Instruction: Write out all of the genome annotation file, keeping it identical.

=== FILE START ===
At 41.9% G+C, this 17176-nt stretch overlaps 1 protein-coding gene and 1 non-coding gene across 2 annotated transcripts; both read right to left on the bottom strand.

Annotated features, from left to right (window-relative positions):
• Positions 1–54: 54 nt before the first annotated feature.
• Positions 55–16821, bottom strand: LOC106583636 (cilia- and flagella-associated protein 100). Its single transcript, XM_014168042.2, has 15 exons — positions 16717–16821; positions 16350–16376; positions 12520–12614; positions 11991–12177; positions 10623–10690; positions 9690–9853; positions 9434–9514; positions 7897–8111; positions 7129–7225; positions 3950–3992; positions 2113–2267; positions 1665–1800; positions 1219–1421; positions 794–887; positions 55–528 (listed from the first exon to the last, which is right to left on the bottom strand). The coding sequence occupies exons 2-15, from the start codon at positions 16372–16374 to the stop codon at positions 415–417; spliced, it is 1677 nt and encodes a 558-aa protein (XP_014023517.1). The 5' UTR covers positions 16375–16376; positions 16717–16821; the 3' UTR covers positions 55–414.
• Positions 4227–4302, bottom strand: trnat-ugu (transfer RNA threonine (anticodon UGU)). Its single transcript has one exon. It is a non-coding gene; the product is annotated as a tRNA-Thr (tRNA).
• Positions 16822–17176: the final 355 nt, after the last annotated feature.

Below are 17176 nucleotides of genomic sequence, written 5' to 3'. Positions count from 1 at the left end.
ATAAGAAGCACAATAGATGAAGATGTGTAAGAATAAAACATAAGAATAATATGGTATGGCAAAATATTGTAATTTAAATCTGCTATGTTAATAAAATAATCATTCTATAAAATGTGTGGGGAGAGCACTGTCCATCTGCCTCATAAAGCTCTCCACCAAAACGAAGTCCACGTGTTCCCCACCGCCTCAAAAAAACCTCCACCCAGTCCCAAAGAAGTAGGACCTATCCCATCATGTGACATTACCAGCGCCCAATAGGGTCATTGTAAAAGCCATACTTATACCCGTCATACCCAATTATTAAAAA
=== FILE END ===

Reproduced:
At 41.9% G+C, this 17176-nt stretch overlaps 1 protein-coding gene and 1 non-coding gene across 2 annotated transcripts; both read right to left on the bottom strand.

Annotated features, from left to right (window-relative positions):
• Positions 1–54: 54 nt before the first annotated feature.
• Positions 55–16821, bottom strand: LOC106583636 (cilia- and flagella-associated protein 100). Its single transcript, XM_014168042.2, has 15 exons — positions 16717–16821; positions 16350–16376; positions 12520–12614; positions 11991–12177; positions 10623–10690; positions 9690–9853; positions 9434–9514; positions 7897–8111; positions 7129–7225; positions 3950–3992; positions 2113–2267; positions 1665–1800; positions 1219–1421; positions 794–887; positions 55–528 (listed from the first exon to the last, which is right to left on the bottom strand). The coding sequence occupies exons 2-15, from the start codon at positions 16372–16374 to the stop codon at positions 415–417; spliced, it is 1677 nt and encodes a 558-aa protein (XP_014023517.1). The 5' UTR covers positions 16375–16376; positions 16717–16821; the 3' UTR covers positions 55–414.
• Positions 4227–4302, bottom strand: trnat-ugu (transfer RNA threonine (anticodon UGU)). Its single transcript has one exon. It is a non-coding gene; the product is annotated as a tRNA-Thr (tRNA).
• Positions 16822–17176: the final 355 nt, after the last annotated feature.

Below are 17176 nucleotides of genomic sequence, written 5' to 3'. Positions count from 1 at the left end.
ATAAGAAGCACAATAGATGAAGATGTGTAAGAATAAAACATAAGAATAATATGGTATGGCAAAATATTGTAATTTAAATCTGCTATGTTAATAAAATAATCATTCTATAAAATGTGTGGGGAGAGCACTGTCCATCTGCCTCATAAAGCTCTCCACCAAAACGAAGTCCACGTGTTCCCCACCGCCTCAAAAAAACCTCCACCCAGTCCCAAAGAAGTAGGACCTATCCCATCATGTGACATTACCAGCGCCCAATAGGGTCATTGTAAAAGCCATACTTATACCCGTCATACCCAATTATTAAAAA